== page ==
The grumpy customer made you grumpy. The impatient driver activated your short fuse. The enthusiastic employee made you smile. The supportive manager inspired greater team camaraderie.
How others act affects how you act. It is called emotional contagion. Emotion contagion can be positive and inspiring, or it can be negative and demotivating. It all depends on how you show up to a situation and how you decide to respond instead of react. This has particular importance for leaders and managers within an organization.
Leaders set not only the strategic direction of the organization, but how they show up to their interactions, challenges, successes and opportunities influences how they engage or disengage an entire organization.
Think about a time when you encountered a disappointment, frustration or aggravation. How did you handle it? Did you ensure everyone around you knew you were frustrated or aggravated? Or, did you take a breath, manage your emotions and stay clear, focused and intentional about your direction? What was the impact on others of your choice?
Now think about a time when your boss encountered a disappointment, frustration or aggravation. How did they handle it? Did they make a point of sharing how frustrated and aggravated they were? Or did they handle it calmly, wisely and intentionally? Again, what was the impact on others because of their choice?
When we let the challenges and aggravations of work and life get under our skin, we absorb the negative energy and share it without thinking. If we are upset, others know it. And the more leaders share it, the more they can take an upbeat and productive organization, disengage the employees and quickly send them running to other organizations where leaders have learned to manage their emotions.
Here is some good news: the same happens with positive emotions. Approach your day with gratitude, patience, resilience and optimism and you will spread it. The more you feel these positive emotions, the better your days are and the more you can counteract the negative emotions from others. Think of it as a forcefield that encourages confidence, enthusiasm and positivity.
Being able to call on these positive emotions when things (and people) around you are challenging requires you to have a daily practice of building positive energy. Reading, listening to or playing music, taking a walk, enjoying nature, spending time with those you love and care about are all ways for you to develop a successful distraction from the negative energy and people, and to remind you that there is always more good around you than bad; you may just have to work harder to see it. It is up to you to build your toolbox – the things that help you stay upbeat, calm and optimistic, regardless of the challenges, noise and nasty people around. These situations and others’ behaviors are about them, not you.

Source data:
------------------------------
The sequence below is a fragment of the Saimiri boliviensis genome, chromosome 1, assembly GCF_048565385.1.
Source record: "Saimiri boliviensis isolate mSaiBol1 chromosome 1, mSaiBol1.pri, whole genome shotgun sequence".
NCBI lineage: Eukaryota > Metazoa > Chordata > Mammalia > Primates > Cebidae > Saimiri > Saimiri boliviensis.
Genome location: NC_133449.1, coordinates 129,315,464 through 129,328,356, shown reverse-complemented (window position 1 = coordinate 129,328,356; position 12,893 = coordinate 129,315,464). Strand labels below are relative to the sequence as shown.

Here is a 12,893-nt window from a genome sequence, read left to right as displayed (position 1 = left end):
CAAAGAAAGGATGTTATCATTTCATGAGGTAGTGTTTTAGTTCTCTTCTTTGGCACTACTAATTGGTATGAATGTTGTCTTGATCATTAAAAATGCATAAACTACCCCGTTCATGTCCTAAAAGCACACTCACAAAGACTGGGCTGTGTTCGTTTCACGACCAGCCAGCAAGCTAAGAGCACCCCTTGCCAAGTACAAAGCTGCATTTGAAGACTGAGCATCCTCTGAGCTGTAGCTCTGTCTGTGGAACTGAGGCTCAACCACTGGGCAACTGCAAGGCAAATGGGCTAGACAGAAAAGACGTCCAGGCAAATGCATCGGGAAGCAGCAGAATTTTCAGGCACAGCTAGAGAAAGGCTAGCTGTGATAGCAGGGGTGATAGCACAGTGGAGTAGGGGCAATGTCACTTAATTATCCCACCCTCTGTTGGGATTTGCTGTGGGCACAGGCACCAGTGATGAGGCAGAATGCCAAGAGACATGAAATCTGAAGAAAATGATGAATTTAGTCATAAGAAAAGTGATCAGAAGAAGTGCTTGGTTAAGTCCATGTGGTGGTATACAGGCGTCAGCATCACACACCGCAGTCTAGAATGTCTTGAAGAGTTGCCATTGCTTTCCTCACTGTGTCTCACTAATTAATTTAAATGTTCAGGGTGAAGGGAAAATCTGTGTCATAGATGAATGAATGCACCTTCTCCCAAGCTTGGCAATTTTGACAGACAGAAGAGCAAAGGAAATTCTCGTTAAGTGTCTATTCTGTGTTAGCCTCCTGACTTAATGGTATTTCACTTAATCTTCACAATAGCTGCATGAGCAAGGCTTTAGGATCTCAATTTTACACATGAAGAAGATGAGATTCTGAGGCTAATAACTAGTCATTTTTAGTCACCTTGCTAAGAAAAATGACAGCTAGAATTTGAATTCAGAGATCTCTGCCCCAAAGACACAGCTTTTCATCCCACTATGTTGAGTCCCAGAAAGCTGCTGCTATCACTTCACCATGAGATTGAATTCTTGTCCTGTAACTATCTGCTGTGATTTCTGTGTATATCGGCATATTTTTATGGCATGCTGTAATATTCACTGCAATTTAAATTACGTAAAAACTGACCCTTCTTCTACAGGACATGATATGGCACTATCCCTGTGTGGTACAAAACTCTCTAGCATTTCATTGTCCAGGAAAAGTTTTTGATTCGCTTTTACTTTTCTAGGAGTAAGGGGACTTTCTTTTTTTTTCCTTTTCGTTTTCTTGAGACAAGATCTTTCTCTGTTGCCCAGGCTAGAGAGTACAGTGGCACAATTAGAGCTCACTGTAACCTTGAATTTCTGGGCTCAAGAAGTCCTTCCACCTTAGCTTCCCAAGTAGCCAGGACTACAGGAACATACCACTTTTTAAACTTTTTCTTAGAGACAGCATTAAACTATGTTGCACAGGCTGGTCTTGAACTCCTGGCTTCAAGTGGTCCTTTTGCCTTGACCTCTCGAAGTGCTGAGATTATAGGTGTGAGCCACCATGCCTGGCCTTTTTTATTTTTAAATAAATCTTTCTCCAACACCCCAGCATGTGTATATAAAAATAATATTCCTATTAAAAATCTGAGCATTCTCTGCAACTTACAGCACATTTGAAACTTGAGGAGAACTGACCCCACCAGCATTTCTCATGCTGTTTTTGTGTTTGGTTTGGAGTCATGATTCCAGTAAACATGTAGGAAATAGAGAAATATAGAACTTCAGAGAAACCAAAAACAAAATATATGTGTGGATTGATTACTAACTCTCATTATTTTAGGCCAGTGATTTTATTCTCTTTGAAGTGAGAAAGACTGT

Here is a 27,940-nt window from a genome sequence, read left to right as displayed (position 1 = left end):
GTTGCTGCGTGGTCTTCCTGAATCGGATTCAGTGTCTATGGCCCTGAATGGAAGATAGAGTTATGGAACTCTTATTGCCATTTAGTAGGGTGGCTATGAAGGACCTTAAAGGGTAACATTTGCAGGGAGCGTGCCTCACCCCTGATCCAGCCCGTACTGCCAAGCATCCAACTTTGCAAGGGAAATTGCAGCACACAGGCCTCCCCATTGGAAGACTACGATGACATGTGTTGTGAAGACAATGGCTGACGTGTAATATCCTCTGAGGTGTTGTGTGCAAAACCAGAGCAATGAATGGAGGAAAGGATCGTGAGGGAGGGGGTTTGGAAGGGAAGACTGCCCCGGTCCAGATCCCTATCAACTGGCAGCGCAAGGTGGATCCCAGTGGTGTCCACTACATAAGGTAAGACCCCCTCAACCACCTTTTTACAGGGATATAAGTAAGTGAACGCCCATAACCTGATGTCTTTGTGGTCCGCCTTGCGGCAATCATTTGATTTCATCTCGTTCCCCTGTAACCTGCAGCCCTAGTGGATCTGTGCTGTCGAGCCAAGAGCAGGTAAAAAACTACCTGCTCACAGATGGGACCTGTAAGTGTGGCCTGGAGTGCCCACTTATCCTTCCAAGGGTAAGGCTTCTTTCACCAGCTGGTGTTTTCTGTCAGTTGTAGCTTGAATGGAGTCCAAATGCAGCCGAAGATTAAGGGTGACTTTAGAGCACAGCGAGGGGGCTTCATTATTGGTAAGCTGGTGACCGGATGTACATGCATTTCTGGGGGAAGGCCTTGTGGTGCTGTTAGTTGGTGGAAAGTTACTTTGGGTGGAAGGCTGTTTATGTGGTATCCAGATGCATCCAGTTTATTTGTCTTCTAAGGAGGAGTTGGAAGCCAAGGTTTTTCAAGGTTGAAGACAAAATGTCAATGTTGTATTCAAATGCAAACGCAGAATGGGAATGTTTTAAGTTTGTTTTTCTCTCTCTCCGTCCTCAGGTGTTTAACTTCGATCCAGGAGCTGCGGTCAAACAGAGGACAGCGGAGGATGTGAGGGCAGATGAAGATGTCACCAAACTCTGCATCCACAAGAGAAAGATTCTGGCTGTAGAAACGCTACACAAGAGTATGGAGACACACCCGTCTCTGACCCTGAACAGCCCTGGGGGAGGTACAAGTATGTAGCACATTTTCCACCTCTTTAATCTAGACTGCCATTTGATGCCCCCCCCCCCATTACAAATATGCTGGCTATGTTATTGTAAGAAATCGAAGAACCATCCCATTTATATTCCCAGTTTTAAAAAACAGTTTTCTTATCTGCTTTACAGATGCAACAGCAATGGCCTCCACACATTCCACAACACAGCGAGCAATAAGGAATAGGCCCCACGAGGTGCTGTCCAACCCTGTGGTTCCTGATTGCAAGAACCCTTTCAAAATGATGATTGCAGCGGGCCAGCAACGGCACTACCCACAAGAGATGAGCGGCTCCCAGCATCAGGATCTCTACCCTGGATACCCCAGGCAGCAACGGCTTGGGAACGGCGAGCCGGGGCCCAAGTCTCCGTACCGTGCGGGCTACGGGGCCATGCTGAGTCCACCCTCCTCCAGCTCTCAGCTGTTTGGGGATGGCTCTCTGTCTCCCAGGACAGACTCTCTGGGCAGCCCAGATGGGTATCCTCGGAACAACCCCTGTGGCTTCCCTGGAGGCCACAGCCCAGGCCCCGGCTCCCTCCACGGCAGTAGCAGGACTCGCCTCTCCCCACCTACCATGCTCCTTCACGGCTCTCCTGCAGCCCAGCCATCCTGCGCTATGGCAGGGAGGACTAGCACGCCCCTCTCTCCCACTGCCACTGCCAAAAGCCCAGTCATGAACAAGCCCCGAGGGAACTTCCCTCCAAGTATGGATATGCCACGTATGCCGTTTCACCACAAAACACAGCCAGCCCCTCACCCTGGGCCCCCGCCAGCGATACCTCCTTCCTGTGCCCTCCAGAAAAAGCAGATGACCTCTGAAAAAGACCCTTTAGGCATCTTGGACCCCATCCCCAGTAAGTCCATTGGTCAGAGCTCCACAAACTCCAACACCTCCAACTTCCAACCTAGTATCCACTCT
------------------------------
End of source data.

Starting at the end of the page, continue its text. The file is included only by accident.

Make it your choice who and how you want to be. Building a practice of self-management and resilience through gratitude, optimism and care builds a positive forcefield that negativity cannot pierce.
At the beginning of each day, identify 3 things that will make your day great. Do the same thing at the end of the day; identify 3 things that made your day great. Focus on being positive, optimistic and engaged. Identify when you brought negative energy to your workplace or life – and why. Be on the lookout for other times that will take you down and build your positive focus to meet them head on.
When you have a successful optimism and gratitude practice, it is easier and more successful to handle whatever life sends. From this place, you send off a greater, happier energy that can then ripple through your workplace or home. You encourage more positive emotions and actions in others, instead of allowing their negativity and pessimism to influence you.
By Jay Forte
Consider reading How to Get the People Thing Right for Your Business